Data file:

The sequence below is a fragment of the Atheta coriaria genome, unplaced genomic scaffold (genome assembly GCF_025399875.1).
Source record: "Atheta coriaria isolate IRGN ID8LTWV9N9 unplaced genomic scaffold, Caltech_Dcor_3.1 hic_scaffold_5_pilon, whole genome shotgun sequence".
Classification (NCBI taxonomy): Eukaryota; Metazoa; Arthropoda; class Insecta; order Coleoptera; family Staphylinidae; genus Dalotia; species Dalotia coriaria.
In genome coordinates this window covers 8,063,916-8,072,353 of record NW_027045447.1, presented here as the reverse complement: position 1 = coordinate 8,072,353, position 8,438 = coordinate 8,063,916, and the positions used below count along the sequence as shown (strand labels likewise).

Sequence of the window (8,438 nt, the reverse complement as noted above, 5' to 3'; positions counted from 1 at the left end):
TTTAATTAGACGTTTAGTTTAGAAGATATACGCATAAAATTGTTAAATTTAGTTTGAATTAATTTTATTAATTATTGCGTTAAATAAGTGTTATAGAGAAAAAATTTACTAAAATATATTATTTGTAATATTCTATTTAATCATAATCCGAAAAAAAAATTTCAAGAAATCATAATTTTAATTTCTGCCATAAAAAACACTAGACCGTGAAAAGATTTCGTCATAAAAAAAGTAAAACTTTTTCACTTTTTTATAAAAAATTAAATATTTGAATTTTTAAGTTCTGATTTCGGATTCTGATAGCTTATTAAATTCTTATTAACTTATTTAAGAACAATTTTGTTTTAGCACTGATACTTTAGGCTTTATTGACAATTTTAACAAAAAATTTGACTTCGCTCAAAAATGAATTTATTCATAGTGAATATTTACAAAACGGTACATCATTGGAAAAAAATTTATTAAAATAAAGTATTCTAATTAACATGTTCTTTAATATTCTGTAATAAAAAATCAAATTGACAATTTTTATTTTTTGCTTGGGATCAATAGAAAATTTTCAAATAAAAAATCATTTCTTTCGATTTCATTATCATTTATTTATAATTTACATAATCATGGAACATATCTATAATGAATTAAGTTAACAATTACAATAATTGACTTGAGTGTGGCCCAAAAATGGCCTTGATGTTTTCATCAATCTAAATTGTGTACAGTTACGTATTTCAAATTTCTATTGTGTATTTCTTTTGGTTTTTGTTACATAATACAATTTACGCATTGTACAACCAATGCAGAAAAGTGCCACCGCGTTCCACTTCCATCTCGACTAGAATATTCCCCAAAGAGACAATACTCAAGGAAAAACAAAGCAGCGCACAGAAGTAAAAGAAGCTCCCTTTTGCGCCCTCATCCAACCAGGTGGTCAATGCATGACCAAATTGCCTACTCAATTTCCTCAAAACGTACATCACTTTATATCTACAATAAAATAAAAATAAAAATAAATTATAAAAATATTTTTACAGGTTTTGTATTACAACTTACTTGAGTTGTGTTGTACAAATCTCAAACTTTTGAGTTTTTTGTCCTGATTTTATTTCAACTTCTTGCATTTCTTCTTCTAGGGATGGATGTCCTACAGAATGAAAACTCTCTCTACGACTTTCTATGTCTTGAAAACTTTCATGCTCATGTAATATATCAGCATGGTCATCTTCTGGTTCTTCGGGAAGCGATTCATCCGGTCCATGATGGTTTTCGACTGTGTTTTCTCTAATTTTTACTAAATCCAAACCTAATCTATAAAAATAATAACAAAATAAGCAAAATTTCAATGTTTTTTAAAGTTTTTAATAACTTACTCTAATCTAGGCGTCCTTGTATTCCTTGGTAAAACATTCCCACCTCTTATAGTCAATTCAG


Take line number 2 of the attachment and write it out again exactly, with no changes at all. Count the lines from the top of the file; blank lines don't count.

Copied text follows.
Source record: "Atheta coriaria isolate IRGN ID8LTWV9N9 unplaced genomic scaffold, Caltech_Dcor_3.1 hic_scaffold_5_pilon, whole genome shotgun sequence".